The Equity and Human Rights office, the Mental Health Task Force, and the University of Victoria Students’ Society will be collaborating for “Out of the Shadows and into the Sunshine,” a mental health information fair happening Oct. 8 in the Michéle Pujol Room of the SUB, from 11 a.m. to 2 p.m.
The Canadian Mental Health Association (CMHA) will be sponsoring the event as part of “Beyond the Blues,” their annual public awareness campaign held during Mental Illness Awareness Week. The CMHA website states that these events “help people learn the signs of depression and anxiety, and issues like mania, suicide and risky drinking,” and advises attendees about when and how to get help.
Cindy Player, director of UVic’s Equity and Human Rights office and chair for the Mental Health Task Force, established the fair in 2009. The purpose of the event is to “break down the stigma [surrounding] mental illness and provide opportunities for people to talk about it,” said Player, who also noted her own experience with mental illness. “It’s important for me to change the way people view mental illness.”
UVSS Chairperson Kayleigh Erickson, who is leading mental health initiatives for the UVSS, agrees.
“I’m hoping students learn information they didn’t know before, and to continue [developing] their understanding of mental health—from what I’m hearing, people have a very narrow view of what mental health is,” she said.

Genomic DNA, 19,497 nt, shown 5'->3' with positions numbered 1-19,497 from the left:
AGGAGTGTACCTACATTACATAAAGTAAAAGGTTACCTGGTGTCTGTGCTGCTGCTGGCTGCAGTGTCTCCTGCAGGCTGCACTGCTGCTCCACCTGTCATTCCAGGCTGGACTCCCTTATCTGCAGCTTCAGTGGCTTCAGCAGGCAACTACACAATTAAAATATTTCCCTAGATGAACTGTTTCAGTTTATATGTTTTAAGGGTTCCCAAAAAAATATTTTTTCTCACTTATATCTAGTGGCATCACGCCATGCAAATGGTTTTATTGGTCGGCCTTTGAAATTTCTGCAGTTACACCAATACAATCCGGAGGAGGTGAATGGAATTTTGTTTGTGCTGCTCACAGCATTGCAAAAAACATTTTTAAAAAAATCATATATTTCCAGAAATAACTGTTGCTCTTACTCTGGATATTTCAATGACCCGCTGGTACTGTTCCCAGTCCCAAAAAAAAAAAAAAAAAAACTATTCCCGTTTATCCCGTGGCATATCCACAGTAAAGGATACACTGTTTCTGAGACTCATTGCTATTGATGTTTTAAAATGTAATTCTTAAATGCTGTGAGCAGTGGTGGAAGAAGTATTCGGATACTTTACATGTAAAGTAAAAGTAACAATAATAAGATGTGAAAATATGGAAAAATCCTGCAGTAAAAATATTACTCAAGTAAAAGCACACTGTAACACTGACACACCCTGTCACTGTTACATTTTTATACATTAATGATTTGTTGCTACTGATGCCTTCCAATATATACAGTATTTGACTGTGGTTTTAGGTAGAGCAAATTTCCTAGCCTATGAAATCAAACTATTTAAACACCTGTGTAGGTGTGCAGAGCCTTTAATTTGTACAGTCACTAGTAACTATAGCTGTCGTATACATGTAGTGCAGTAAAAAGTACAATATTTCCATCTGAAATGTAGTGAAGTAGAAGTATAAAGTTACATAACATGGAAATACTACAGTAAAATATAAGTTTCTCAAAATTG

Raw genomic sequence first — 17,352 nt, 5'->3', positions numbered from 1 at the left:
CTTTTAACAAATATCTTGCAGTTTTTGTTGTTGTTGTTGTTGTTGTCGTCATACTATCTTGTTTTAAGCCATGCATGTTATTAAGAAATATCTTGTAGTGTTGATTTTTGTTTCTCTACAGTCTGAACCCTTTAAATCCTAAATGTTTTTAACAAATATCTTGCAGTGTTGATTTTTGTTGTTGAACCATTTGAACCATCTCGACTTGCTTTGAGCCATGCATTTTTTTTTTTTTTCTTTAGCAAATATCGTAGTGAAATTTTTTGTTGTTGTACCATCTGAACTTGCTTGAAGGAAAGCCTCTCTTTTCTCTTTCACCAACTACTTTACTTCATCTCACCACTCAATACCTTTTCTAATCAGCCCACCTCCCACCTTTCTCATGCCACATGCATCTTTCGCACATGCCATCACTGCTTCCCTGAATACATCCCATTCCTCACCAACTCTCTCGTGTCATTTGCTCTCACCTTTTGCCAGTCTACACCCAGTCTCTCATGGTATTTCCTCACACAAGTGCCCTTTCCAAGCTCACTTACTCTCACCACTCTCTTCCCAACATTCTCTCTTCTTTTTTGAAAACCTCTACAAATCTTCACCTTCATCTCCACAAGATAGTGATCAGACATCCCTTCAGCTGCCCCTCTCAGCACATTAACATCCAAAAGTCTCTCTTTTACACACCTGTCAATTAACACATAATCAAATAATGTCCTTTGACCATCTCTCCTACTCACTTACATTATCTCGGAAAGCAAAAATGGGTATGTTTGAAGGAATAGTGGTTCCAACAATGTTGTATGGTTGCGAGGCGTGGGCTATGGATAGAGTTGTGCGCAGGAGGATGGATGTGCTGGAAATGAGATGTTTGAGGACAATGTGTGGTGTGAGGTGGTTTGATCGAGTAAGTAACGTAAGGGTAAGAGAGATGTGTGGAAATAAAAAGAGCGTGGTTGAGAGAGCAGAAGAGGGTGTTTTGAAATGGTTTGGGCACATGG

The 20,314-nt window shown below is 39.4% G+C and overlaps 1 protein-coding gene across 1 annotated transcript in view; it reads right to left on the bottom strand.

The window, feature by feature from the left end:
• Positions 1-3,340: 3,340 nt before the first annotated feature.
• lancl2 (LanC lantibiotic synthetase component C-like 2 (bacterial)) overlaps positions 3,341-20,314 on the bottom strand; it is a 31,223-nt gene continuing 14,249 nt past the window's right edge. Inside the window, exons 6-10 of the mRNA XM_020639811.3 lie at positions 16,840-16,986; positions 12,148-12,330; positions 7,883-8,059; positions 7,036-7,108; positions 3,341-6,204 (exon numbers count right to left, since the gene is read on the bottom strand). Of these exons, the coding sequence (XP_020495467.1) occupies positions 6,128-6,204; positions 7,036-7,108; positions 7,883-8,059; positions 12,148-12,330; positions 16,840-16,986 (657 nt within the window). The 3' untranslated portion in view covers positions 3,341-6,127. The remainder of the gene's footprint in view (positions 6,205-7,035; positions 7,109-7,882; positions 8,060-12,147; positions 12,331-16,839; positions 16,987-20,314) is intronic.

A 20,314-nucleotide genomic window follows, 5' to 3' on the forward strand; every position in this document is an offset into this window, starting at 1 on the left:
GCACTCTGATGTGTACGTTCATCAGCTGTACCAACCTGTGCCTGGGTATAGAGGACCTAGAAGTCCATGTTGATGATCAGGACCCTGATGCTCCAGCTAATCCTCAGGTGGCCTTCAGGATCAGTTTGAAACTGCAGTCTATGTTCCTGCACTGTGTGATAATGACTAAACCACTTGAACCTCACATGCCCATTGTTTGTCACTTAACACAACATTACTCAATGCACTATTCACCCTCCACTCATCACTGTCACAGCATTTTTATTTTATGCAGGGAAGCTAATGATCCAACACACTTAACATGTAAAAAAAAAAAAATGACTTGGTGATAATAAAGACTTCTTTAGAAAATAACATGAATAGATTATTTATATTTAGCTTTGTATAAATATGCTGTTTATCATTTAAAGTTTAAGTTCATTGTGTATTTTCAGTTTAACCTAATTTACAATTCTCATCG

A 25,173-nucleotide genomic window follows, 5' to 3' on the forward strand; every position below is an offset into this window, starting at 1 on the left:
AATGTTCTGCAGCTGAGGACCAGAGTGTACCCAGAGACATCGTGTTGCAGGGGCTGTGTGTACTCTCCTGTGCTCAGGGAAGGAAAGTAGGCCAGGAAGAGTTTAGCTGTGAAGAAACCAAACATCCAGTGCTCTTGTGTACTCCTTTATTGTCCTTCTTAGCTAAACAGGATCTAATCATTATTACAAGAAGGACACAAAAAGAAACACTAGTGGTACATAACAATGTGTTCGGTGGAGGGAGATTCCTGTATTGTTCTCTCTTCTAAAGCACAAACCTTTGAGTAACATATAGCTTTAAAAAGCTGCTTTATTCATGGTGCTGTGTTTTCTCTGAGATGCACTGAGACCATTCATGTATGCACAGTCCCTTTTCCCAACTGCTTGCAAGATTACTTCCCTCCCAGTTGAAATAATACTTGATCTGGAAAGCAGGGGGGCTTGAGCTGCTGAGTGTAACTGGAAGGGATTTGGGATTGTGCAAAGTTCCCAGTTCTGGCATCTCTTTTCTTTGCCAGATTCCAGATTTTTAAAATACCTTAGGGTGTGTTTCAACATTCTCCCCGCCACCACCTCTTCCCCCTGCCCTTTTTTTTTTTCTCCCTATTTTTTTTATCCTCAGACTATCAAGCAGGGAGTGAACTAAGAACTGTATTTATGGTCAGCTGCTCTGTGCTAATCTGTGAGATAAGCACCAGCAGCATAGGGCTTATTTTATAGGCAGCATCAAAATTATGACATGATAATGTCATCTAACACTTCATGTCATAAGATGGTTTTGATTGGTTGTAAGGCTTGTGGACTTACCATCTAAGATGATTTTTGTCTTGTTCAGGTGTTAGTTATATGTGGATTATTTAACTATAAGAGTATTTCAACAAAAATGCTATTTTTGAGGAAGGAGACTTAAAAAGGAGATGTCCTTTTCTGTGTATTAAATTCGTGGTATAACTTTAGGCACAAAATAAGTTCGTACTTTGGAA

The fair will host about 40 different agencies that address mental health in varying capacities, including advocacy groups, service providers, and community agencies. Forms will be available to screen for depression, anxiety, and risky drinking. Volunteers and counsellors will be available to discuss test results by providing information or directing people to appropriate resources.
Nursing student Alina Scott will be helping people fill out the forms during the event. Scott tried filling out the screening forms personally to familiarize herself with the process.
“They are easy to fill out, clear, with yes and no responses and rating scales,” Scott laughed, “so there’s no excuse for anyone not to fill them out.”
Scott was surprised after she filled out the screening forms; her test results for anxiety were high, which she admitted was a shock. “I didn’t think about it because I am student—I am always anxious.” Co-ordinating school demands and a personal life can easily result in stress. “We equate these [anxieties as being] normal for a student,” she said.
The expectations surrounding student life and personal goals, and worries about finances and careers can be distressing; it’s easy to overlook our own well-being. Scott said, “We do need to look after [mental health]—as students we need to think about it.”